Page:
# Derivation of magnetic field of a Solenoid: Biot savart law

• Conductivity
In summary, the conversation discusses the use of Biot Savart's law for infinitely narrow wires and deriving the magnetic field of a solenoid. The substitution of ##k = n_o dx## is necessary, but may raise questions about the idealization of the solenoid and the use of infinitesimals. However, the derivation in the provided pdf is considered valid.
Conductivity
Hello,

I have seen that biot savart's law works for infinitely narrow wires:
"The formulations given above work well when the current can be approximated as running through an infinitely-narrow wire."

When I wanted to derive the magnetic field of a solenoid, I had to do this substitution:
##n_o = N/L##

## k = n_o dx ##
Where k is the number of turns per dx.. But shouldn't K be an integer? so I can substitute it in the formula for circular coils. That means I have infinite number of turns and turn density of something like ## \frac{a}{dx} ## where a is an integer.

Is there is something wrong or that this is the idealization that we do to the solenoid? Wouldn't it be way off the correct value?

Page 8, Example 9.

Conductivity said:
But shouldn't K be an integer?
No reason. If you have an 11 cm coil with 10 turns, you have 90.91 turns/m.

Note: never, never ever write something like "##
\frac{a}{dx}## with ##a## finite".
##dx## is universally seen as an infinitesimal (something that goes to zero). So ##
\frac{a}{dx}## does not exist.

BvU said:
No reason. If you have an 11 cm coil with 10 turns, you have 90.91 turns/m.
Don't we idealize a solenoid as a number of circular coils?

https://i.imgur.com/RCO3qcQ.png

If we take a dx piece of this solenoid and treat at as k number of coils,

The equation for a single coil is:
## B = \frac{ u_o i R^2}{2 ( R^2 + x^2)^{\frac{3}{2}}} ##
If dx has 2 turns then we multiply by 2, If it has k turns then we multiply by k. But a dx piece can't have a 2.5 or a fraction of a coil (It doesn't make sense), Can it?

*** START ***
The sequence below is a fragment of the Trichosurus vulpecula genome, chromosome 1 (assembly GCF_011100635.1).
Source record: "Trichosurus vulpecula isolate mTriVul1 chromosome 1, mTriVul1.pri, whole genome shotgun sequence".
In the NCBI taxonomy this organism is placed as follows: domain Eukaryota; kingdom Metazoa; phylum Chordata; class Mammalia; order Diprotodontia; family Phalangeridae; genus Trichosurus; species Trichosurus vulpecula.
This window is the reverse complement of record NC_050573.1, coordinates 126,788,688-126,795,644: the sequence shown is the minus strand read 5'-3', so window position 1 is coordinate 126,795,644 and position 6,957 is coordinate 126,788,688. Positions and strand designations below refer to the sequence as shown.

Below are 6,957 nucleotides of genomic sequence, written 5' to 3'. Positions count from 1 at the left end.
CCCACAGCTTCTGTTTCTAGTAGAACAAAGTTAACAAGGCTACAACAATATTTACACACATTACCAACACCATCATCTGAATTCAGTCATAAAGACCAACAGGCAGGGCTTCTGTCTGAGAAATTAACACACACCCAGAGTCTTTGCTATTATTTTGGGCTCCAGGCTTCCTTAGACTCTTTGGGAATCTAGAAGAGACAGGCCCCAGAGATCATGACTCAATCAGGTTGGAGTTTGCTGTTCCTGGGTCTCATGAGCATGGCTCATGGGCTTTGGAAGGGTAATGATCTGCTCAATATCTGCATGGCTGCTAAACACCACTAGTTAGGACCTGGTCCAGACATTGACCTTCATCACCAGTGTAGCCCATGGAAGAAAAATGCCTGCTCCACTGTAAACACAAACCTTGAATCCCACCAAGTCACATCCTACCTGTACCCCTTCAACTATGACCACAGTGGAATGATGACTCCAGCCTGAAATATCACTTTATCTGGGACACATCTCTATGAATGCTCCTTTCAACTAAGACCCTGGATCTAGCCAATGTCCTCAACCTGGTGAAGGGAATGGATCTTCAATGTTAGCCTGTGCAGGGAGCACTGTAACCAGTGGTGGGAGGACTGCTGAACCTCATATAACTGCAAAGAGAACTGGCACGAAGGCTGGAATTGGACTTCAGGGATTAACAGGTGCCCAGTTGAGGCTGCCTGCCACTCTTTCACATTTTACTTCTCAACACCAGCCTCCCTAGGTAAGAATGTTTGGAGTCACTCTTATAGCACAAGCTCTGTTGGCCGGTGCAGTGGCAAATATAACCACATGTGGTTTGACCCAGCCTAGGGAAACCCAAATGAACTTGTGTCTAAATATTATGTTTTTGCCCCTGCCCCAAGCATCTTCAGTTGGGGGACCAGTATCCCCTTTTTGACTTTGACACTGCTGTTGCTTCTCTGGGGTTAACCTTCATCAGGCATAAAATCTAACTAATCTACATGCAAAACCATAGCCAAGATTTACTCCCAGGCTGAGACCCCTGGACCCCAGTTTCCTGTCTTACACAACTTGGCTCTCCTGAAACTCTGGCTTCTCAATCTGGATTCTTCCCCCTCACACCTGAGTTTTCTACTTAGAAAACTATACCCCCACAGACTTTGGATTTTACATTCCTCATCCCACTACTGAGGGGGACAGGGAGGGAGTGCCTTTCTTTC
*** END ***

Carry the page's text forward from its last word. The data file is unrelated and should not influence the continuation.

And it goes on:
That is why I said ## k = n_o dx ## has to be an integer.

Conductivity said:
Don't we idealize a solenoid as a number of circular coils?
We calculate the B field as if it were caused by a cylindrical sheet of current. That is a very good approximation (example 8 already indicates that).

Conductivity said:
If dx has 2 turns then we multiply by 2, If it has k turns then we multiply by k. But a dx piece can't have a 2.5 or a fraction of a coil
Again: do NOT use infinitesimals this way -- it will get you into trouble. A infinitesimal ##dz## piece has zero turns and nevertheless contributes to B with an infinitesimal contribution ##dB## proportional to ##{N\over L}##. It is only when you integrate ##dB## over a finite range in ##z## that you get a finite result. The derivation (it's not a proof) in the pdf is just fine.

## 1. What is the Biot-Savart law?

The Biot-Savart law is a fundamental principle in electromagnetism that describes the relationship between an electric current and the magnetic field it produces. It states that the magnetic field at a point in space is directly proportional to the current, the length of the current-carrying wire, and the sine of the angle between the wire and the point in space.

## 2. How is the Biot-Savart law applied to a solenoid?

In the case of a solenoid, the Biot-Savart law is used to calculate the magnetic field at a point along the axis of the solenoid. The law states that the magnetic field at a point is equal to the sum of the magnetic fields produced by each individual current element along the length of the solenoid.

## 3. What is the direction of the magnetic field inside a solenoid?

The magnetic field inside a solenoid is directed along the axis of the solenoid and is parallel to the direction of the current flowing through it. This means that the magnetic field lines inside a solenoid are uniform and parallel to each other.

## 4. Can the Biot-Savart law be used to calculate the magnetic field outside of a solenoid?

Yes, the Biot-Savart law can be used to calculate the magnetic field at any point in space, both inside and outside of a solenoid. However, the magnetic field outside of a solenoid may be weaker and more complex due to the interaction with external magnetic fields.

## 5. How does the number of turns in a solenoid affect the magnetic field?

The magnetic field inside a solenoid is directly proportional to the number of turns in the solenoid. This means that increasing the number of turns in a solenoid will also increase the strength of the magnetic field. However, the shape and size of the solenoid also play a role in determining the strength of the magnetic field.

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